Sexual and gender-based violence in South Sudan: Education critical to ensuring justice for victims
“The key challenge in investigating and prosecuting cases of sexual and gender-based violence is low reporting of such cases,” says Philip Mayot Mariang, South Sudan’s Director of Public Prosecution, castigating cultural practices that impede such reporting.
“You only hear a high number of [cases of] sexual and gender-based violence in reports that are rendered by human rights agencies, especially Human Rights Watch and the Human Rights Division of UNMISS [United Nations Mission in South Sudan], but when you go to the official records of the police, the public attorney, and the judiciary, you don’t get these cases,” he says.
“So, you ask yourself, what happened? What happened is that the cases were not reported,” he says, providing an answer that resonated across the room where a week-long training is taking place, supported by the United Nations Development Programme (UNDP) and UNMISS.
For five days, a select number of crime investigators and prosecutors will interact with resource persons from UNMISS’s substantive sections, namely Rule of Law, Human Rights, UN Police (UNPOL) and Gender Affairs, learning about the best practices in effectively investigating and prosecuting crimes, especially sexual and gender-based violence. They will in turn impart the skills acquired during the training to other national officials, thus improving capability nationwide.
Major General Jackson Eliya, the Police Commissioner for the Juba area, agrees that the quality of investigations conducted by the police in South Sudan requires a lot of improvement. On why there seems to be ineffective investigation and prosecution of sexual and gender-based violence, he points a finger at culture as well, saying it engenders and entrenches harmful practices. But he has some useful suggestions:
“This requires a lot of education of the communities. We’re dealing with traditional practices which are harmful – like early marriage and forced marriage – these are issues we need to educate the communities about, so that they refrain from them, and allow the rule of law deal with them,” he says.
How does one change that? Major General Eliya offers some solutions, keen to start the education he referred to above. “Instead of them looking at the value of cows and property, and forcing women to get married, it’s better for them to look beyond that, to allow the ladies to go for further education, because at the end of the day, once the lady is educated, he [the suitor] can pay to her father whatever he wants.”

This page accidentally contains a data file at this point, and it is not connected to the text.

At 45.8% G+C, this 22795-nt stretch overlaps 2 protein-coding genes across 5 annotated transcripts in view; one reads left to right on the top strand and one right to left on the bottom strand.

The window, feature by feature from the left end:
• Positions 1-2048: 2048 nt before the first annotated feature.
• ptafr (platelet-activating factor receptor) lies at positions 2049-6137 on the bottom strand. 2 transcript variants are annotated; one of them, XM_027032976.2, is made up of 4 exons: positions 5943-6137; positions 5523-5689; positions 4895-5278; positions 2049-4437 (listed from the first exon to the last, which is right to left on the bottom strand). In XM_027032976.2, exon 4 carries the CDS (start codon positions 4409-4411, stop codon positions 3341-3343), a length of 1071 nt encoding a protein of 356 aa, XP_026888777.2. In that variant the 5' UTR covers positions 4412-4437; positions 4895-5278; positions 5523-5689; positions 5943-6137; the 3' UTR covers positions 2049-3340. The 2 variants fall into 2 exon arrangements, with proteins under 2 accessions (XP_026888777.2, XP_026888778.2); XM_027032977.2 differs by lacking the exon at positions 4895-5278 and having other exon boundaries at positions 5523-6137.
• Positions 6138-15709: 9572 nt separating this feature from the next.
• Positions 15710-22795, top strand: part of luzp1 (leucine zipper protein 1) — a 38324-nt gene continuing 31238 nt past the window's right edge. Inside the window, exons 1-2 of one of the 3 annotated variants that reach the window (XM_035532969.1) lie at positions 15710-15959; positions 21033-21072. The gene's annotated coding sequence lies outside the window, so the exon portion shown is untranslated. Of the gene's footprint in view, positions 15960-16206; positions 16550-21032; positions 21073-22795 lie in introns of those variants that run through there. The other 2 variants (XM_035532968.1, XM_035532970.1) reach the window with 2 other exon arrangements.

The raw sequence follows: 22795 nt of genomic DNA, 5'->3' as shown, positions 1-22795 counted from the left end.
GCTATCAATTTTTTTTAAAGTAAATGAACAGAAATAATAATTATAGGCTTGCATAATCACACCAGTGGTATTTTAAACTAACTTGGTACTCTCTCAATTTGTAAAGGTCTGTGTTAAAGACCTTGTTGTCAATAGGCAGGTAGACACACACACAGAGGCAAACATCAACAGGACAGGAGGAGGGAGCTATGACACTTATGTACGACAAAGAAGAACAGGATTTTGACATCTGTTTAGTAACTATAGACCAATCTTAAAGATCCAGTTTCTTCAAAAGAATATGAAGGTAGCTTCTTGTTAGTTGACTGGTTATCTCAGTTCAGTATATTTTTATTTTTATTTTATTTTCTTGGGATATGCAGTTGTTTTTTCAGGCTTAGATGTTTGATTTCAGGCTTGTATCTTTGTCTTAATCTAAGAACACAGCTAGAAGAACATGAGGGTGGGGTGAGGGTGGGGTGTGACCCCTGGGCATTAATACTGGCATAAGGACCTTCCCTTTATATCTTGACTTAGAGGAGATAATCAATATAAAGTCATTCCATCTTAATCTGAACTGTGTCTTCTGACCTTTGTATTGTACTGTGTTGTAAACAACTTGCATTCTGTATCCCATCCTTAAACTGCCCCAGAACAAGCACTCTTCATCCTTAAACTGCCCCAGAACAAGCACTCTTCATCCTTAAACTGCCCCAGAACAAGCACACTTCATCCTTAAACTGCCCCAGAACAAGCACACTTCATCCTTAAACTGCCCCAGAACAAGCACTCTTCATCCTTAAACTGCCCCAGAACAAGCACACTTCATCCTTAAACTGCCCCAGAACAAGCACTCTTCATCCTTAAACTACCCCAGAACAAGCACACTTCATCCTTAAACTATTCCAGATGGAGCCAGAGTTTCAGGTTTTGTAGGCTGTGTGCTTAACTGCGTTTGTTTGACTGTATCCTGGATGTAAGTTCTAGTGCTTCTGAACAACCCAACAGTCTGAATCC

The Police Commissioner has more ideas.
“First of all, society needs to develop to understand the disadvantages of these actions. We need community-based campaigns to empower the communities about these issues through trainings, social gatherings, churches, education – all these stakeholders should be fully involved in this. Police alone cannot do it.”
Asked how widespread the issue of early- and forced-marriage is, there is an expression of honest helplessness.
“Actually, they’re not reported to us, because this happens at the community level. But they’re there, in all communities” he says. “It’s only those that happen in town – where, if parents are not satisfied, then they come to the police. But if they can settle it locally, they don’t bring the case to us,” he says.
So, have they given up on pursuing justice for the victims, or trying to change these practices? Far from it, the Assistant Inspector-General says.
“We always advise that we need community leaders to raise awareness in the communities to discourage these practices,” he says, adding quickly, “That’s why I said it’s for all the stakeholders to play a role to reduce it.”
The United Nations – through UNMISS and UNDP – is playing its role, with this five-day workshop.
“This training is very critical,” says UNDP’s Chief Technical Advisor, Rowland Cole, citing the various aspects of the UN Security Council Resolution 1325, with emphasis on the rule of law, and responses in the detection, prevention, and prosecution of cases of sexual and gender-based violence.
“What we are doing here is to have an integrated training of prosecutors, judges, investigators, and social workers, to create a platform wherein we will be able to have adherence to the rule of law,” he says, in reference to the training. “We’re trying to strengthen and sharpen their skills so that we have more effective response and more effective prosecution of cases, but to also ensure that we have gender-responsive receipt of trainings in police stations where we have special protection units, as well as treatment of survivors.”
UNMISS is particularly keen to be a part of this training, as it is at the core of its work.
“Investigation and prosecution of sexual and gender-based violence, in particular, conflict-related sexual violence, is one of the parts of the mandates of UNMISS,” says Anees Ahmed, UNMISS’s Senior Rule of Law Officer, emphasizing the importance of conducting this training now:
“It’s very important to have this training at this particular moment because we have concluded – and the government has agreed – that the training exists, the capacity exists, but what’s required in to connect the dots and establish a unit to prosecute sexual and gender-based violence,” he says. “This training is collecting judges, prosecutors, investigators, who are all part of the justice chain, and who have to work together for justice to be realized. None of them individually can be trained to realize that objective,” he adds.
At the very beginning of the training, there was consensus across the room that there is an urgent need to carry out civic education in order to challenge outdated cultural practices that are still obstructing access to justice for many victims and survivors of sexual and gender-based violence in South Sudan.